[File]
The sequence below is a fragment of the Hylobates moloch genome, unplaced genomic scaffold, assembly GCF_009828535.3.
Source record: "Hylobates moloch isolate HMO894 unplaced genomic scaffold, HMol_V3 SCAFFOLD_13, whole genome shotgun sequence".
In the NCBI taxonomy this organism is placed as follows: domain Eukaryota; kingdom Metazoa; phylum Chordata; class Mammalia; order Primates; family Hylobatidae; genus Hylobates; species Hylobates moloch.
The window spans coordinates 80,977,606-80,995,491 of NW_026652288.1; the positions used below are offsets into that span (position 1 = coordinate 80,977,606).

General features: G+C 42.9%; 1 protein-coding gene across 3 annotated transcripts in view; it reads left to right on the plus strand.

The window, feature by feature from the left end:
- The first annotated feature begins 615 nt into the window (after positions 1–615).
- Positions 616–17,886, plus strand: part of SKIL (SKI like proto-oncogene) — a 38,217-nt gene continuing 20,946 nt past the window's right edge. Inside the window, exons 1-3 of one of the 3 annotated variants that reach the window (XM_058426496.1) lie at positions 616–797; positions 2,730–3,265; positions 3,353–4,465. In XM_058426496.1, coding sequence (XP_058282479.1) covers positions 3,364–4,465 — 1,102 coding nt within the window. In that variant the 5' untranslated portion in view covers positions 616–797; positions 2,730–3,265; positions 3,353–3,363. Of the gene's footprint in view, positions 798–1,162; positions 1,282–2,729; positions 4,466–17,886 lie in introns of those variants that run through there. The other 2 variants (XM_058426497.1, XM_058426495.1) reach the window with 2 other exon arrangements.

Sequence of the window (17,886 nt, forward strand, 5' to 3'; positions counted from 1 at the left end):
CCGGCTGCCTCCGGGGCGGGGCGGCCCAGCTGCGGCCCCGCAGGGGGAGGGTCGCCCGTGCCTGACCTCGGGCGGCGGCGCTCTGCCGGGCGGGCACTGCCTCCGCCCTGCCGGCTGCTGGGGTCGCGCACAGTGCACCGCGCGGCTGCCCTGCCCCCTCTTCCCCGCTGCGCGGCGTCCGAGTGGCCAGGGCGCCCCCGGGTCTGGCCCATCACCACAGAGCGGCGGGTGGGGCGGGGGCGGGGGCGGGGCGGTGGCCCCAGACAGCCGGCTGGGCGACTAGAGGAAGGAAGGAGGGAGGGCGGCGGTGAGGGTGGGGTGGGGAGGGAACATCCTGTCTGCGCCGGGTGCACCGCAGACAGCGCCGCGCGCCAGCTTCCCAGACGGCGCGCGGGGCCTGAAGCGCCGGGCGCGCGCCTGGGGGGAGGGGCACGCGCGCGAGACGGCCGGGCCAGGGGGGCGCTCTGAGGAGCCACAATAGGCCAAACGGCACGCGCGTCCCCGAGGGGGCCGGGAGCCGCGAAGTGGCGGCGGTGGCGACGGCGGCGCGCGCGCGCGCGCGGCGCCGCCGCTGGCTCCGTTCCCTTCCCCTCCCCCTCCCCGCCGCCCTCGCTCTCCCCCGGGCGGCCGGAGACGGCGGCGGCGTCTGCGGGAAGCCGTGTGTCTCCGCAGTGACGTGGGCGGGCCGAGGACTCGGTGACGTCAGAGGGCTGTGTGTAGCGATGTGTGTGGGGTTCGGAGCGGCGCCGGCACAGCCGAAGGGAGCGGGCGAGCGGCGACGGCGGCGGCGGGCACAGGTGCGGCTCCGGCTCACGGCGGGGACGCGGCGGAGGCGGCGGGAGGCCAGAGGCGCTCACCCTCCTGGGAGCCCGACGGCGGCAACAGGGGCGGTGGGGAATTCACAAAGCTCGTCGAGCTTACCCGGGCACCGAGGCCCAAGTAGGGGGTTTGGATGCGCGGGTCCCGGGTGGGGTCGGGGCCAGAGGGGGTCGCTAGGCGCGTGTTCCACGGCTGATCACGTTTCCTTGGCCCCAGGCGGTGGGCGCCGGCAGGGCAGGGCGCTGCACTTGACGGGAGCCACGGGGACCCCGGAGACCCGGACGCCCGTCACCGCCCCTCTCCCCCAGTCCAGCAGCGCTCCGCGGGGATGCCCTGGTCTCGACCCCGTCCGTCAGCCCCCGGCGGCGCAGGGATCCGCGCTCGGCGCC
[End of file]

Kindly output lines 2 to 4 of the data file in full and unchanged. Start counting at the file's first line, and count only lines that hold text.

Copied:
Source record: "Hylobates moloch isolate HMO894 unplaced genomic scaffold, HMol_V3 SCAFFOLD_13, whole genome shotgun sequence".
In the NCBI taxonomy this organism is placed as follows: domain Eukaryota; kingdom Metazoa; phylum Chordata; class Mammalia; order Primates; family Hylobatidae; genus Hylobates; species Hylobates moloch.
The window spans coordinates 80,977,606-80,995,491 of NW_026652288.1; the positions used below are offsets into that span (position 1 = coordinate 80,977,606).